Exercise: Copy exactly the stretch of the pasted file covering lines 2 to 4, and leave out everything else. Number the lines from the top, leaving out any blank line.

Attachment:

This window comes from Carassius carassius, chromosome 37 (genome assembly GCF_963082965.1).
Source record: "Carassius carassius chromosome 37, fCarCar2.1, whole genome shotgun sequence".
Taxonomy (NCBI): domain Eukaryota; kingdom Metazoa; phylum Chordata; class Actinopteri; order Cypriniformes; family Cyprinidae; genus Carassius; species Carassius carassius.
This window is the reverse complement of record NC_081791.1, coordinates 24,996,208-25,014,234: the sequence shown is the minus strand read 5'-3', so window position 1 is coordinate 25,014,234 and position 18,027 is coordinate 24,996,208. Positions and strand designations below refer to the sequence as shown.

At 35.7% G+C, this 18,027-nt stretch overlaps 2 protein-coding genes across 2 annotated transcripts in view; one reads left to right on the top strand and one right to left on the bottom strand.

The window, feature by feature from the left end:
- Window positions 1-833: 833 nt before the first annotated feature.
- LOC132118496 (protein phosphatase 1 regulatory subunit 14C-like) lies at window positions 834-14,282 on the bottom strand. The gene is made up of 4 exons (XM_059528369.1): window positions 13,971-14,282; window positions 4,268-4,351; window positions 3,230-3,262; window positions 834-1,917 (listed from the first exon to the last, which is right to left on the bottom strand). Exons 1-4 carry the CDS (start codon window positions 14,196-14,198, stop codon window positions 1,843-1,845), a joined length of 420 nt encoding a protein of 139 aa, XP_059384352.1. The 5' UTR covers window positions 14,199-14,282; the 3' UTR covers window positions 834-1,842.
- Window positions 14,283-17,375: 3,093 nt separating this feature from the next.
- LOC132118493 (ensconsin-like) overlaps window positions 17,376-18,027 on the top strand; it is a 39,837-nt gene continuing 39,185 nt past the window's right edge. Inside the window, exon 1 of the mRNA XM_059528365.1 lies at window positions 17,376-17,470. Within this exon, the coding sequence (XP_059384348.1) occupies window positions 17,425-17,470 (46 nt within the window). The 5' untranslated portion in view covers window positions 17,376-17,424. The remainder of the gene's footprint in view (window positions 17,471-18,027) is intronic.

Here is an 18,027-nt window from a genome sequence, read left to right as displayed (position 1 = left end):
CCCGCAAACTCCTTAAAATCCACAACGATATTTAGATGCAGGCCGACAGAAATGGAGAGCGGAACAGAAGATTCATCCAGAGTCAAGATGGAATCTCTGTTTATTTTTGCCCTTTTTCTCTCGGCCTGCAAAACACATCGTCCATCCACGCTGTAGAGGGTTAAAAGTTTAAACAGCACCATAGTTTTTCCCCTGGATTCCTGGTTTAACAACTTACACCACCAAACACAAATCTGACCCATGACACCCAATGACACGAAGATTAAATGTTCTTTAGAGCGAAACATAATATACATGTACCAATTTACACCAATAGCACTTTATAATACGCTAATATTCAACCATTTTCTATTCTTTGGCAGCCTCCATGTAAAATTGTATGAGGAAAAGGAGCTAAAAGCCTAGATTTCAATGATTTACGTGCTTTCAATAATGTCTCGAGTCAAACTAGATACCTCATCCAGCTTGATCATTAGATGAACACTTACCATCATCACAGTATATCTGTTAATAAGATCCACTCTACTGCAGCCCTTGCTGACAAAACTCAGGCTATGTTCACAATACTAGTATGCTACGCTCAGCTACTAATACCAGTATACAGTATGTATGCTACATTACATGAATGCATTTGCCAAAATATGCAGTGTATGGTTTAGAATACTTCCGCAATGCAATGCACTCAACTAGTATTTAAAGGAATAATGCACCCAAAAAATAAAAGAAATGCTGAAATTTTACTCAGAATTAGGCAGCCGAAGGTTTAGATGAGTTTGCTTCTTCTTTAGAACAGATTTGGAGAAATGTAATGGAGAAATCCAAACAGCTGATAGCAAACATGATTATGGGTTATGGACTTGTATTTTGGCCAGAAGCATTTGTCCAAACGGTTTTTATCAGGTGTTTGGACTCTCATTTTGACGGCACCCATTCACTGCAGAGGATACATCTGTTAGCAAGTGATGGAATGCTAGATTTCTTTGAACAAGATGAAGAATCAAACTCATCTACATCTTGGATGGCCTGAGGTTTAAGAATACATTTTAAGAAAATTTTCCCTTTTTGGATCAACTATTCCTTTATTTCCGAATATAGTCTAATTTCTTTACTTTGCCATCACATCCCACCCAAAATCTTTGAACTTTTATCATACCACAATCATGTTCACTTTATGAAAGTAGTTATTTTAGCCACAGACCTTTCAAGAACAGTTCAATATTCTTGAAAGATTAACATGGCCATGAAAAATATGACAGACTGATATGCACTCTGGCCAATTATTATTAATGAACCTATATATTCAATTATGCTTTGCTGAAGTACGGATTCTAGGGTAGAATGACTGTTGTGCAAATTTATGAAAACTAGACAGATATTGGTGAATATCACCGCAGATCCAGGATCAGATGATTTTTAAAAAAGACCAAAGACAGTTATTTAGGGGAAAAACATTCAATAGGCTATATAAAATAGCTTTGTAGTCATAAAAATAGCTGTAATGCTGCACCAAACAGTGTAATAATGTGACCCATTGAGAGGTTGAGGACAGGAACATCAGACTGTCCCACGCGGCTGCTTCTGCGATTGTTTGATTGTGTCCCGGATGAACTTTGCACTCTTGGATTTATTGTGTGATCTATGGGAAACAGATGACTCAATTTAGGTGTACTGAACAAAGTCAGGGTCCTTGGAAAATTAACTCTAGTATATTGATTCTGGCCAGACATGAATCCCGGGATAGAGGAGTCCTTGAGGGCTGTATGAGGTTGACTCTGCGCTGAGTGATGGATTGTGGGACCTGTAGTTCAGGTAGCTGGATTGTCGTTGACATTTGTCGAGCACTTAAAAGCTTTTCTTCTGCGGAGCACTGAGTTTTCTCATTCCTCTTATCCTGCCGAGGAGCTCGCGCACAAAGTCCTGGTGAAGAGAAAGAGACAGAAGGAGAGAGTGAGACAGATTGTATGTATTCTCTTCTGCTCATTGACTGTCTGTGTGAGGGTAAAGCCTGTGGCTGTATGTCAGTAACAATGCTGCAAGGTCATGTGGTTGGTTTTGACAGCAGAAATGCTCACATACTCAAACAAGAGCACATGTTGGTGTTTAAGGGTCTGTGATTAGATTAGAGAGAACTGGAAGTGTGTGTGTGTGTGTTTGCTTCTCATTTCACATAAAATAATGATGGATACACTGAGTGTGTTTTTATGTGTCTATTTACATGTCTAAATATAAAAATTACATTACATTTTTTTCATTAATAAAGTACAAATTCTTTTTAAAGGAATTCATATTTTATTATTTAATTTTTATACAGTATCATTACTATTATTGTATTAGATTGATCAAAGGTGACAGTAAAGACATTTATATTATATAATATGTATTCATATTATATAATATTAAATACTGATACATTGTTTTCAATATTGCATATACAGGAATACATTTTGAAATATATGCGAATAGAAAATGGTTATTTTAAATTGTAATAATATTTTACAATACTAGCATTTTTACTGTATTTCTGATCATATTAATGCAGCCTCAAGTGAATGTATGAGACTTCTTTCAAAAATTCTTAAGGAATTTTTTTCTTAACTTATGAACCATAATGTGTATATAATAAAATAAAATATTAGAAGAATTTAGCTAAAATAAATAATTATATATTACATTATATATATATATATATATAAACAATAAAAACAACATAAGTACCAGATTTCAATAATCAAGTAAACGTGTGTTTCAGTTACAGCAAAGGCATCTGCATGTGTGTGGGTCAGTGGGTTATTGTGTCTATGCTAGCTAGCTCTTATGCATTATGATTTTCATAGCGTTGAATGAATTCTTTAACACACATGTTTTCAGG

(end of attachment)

Source record: "Carassius carassius chromosome 37, fCarCar2.1, whole genome shotgun sequence".
Taxonomy (NCBI): domain Eukaryota; kingdom Metazoa; phylum Chordata; class Actinopteri; order Cypriniformes; family Cyprinidae; genus Carassius; species Carassius carassius.
This window is the reverse complement of record NC_081791.1, coordinates 24,996,208-25,014,234: the sequence shown is the minus strand read 5'-3', so window position 1 is coordinate 25,014,234 and position 18,027 is coordinate 24,996,208. Positions and strand designations below refer to the sequence as shown.